Not a question I can answer straight out. It depends on what sort of work you want to make, or why types of jobs you would like to have in the industry. There are schools that specialize in Hollywood-style narrative cinema, schools that are better for documentary work, schools that offer fully-developed programs for screenwriters, schools that have specific programs for Cinematography, Sound Design, Art Direction, Animation, and so on. For people with a limited budget to spend on school, many community colleges offer excellent programs for much less money, and access to decent equipment and instruction. Obviously Los Angeles and New York offer the highest concentration of quality programs, but many universities and art school around the country have great options. Never choose a school just on reputation only, especially since film faculty can come and go, depending on their professional objectives.
Jordan's answer is also excellent. Most of us became involved in the work because we were passionate consumers of films, television, etc.... Most of the people that are my personal idols never went to film school (Truffaut, Godard, Rossellini, De Sica, Ozu, Kurosawa, John Ford, Billy WIlder, Howard Hawks, all the o.g.'s) for the simple reason that film schools didn't exist. That left these people able to invent their own way of doing things. Watch, watch, and watch some more. A subscription to Filmstruck, for example, is a great investment if you have the time to watch a few films every day.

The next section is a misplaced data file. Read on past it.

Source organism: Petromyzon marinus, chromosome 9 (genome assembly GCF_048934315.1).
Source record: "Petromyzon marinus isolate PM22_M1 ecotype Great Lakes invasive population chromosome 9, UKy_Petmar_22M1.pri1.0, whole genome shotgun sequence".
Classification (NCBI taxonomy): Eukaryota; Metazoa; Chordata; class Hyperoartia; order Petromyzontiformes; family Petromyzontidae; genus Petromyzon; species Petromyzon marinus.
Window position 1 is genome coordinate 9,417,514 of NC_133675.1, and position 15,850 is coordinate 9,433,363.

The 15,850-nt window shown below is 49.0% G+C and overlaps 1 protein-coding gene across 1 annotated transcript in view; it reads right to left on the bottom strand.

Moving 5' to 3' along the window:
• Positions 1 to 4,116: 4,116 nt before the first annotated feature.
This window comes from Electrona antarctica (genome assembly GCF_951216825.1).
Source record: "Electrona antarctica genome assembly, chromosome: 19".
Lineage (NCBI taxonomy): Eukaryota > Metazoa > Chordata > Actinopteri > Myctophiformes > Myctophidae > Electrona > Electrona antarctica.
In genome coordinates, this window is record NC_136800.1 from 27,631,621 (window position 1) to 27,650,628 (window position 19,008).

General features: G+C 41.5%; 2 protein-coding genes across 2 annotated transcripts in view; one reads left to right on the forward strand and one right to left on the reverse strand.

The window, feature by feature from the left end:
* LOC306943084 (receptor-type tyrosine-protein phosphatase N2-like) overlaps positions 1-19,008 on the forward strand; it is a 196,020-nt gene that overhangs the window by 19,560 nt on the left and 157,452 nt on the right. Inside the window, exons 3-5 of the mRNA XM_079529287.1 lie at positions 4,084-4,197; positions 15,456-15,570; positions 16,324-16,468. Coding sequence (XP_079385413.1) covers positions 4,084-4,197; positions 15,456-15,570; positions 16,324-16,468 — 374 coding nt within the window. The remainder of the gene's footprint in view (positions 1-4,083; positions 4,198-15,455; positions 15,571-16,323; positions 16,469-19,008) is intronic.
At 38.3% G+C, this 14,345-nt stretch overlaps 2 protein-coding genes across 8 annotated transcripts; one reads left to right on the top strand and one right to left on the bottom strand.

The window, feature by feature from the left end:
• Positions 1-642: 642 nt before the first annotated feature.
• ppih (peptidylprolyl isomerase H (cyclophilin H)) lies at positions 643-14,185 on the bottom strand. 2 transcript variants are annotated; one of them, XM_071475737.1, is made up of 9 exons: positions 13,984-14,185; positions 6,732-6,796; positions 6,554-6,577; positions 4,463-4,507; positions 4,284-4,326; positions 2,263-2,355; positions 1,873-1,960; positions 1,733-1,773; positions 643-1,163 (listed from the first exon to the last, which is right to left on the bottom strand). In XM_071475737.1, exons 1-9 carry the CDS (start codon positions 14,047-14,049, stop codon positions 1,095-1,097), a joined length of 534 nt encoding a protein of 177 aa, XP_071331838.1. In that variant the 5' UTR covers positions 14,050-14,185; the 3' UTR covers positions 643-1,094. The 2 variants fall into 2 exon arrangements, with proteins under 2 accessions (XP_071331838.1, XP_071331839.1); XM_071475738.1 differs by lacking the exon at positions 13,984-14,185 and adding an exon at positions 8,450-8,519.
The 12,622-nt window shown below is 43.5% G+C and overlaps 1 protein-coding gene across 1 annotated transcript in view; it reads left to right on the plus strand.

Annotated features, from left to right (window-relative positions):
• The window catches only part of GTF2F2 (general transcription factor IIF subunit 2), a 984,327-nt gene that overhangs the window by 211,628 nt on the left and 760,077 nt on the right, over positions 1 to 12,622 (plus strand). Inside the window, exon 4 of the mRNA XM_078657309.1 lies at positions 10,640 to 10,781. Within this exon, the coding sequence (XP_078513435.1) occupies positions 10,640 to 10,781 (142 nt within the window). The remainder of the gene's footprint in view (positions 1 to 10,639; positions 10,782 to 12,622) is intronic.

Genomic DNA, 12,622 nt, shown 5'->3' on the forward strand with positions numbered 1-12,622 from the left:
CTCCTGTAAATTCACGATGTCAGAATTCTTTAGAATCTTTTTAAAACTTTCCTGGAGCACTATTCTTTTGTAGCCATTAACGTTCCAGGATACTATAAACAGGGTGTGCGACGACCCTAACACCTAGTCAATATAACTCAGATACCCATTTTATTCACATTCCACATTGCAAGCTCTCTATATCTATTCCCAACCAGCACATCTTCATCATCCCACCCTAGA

Your question is pretty broad.
You say you, "...like playing with cameras." Does that mean you want to be a cinematographer or a camera operator? Or do you want to tell stories using film or video as your canvas? Any endeavor, and especially filmmaking, requires a huge amount of dedication and passion. Mostly to carry you through all the difficult parts.
Rather than hunting for a film school which you may feel will make you into a filmmaker, maybe the thing to do is find film and video production companies in your area and ask to "shadow" one or more productions. Maybe even help out. Which may mean just holding stuff or carrying stuff around.
You should know what you're getting yourself into before you start hunting for the academic version of it.
And by the way, the most famous filmmakers of all time never went to film school.
I think "best" can be defined in many ways. However, a recent study published online said that USC and UCLA are highly rated.
I think the best film school is a collection of free videos and courses you find online. YouTube and Vimeo are full of lessons, behind the scenes and how to videos that rival any institution. Then take focused courses that teach craft.